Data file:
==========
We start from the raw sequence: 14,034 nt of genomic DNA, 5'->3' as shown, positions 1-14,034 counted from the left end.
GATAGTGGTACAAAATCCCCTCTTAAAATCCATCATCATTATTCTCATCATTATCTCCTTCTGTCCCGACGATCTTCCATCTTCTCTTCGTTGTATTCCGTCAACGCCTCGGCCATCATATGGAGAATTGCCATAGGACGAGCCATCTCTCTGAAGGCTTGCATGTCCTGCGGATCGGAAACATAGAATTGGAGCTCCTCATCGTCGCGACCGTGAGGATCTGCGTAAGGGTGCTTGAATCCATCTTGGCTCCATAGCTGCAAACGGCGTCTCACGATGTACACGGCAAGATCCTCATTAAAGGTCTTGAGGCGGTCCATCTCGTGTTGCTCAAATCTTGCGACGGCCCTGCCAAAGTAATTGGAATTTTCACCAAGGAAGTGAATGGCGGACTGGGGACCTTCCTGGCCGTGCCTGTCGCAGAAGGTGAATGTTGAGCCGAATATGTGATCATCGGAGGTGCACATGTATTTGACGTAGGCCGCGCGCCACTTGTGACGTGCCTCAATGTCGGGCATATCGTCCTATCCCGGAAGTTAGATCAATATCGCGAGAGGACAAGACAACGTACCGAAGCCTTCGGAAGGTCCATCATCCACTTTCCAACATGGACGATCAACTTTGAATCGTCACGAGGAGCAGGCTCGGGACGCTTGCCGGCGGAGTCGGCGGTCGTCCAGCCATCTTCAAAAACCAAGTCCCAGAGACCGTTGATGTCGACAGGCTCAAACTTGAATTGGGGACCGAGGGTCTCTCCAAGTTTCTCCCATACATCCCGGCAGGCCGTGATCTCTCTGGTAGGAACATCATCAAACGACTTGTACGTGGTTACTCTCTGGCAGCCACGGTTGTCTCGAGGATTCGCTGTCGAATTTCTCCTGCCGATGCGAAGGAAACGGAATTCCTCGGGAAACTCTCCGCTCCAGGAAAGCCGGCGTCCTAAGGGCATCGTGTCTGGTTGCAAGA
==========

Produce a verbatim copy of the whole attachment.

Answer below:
We start from the raw sequence: 14,034 nt of genomic DNA, 5'->3' as shown, positions 1-14,034 counted from the left end.
GATAGTGGTACAAAATCCCCTCTTAAAATCCATCATCATTATTCTCATCATTATCTCCTTCTGTCCCGACGATCTTCCATCTTCTCTTCGTTGTATTCCGTCAACGCCTCGGCCATCATATGGAGAATTGCCATAGGACGAGCCATCTCTCTGAAGGCTTGCATGTCCTGCGGATCGGAAACATAGAATTGGAGCTCCTCATCGTCGCGACCGTGAGGATCTGCGTAAGGGTGCTTGAATCCATCTTGGCTCCATAGCTGCAAACGGCGTCTCACGATGTACACGGCAAGATCCTCATTAAAGGTCTTGAGGCGGTCCATCTCGTGTTGCTCAAATCTTGCGACGGCCCTGCCAAAGTAATTGGAATTTTCACCAAGGAAGTGAATGGCGGACTGGGGACCTTCCTGGCCGTGCCTGTCGCAGAAGGTGAATGTTGAGCCGAATATGTGATCATCGGAGGTGCACATGTATTTGACGTAGGCCGCGCGCCACTTGTGACGTGCCTCAATGTCGGGCATATCGTCCTATCCCGGAAGTTAGATCAATATCGCGAGAGGACAAGACAACGTACCGAAGCCTTCGGAAGGTCCATCATCCACTTTCCAACATGGACGATCAACTTTGAATCGTCACGAGGAGCAGGCTCGGGACGCTTGCCGGCGGAGTCGGCGGTCGTCCAGCCATCTTCAAAAACCAAGTCCCAGAGACCGTTGATGTCGACAGGCTCAAACTTGAATTGGGGACCGAGGGTCTCTCCAAGTTTCTCCCATACATCCCGGCAGGCCGTGATCTCTCTGGTAGGAACATCATCAAACGACTTGTACGTGGTTACTCTCTGGCAGCCACGGTTGTCTCGAGGATTCGCTGTCGAATTTCTCCTGCCGATGCGAAGGAAACGGAATTCCTCGGGAAACTCTCCGCTCCAGGAAAGCCGGCGTCCTAAGGGCATCGTGTCTGGTTGCAAGA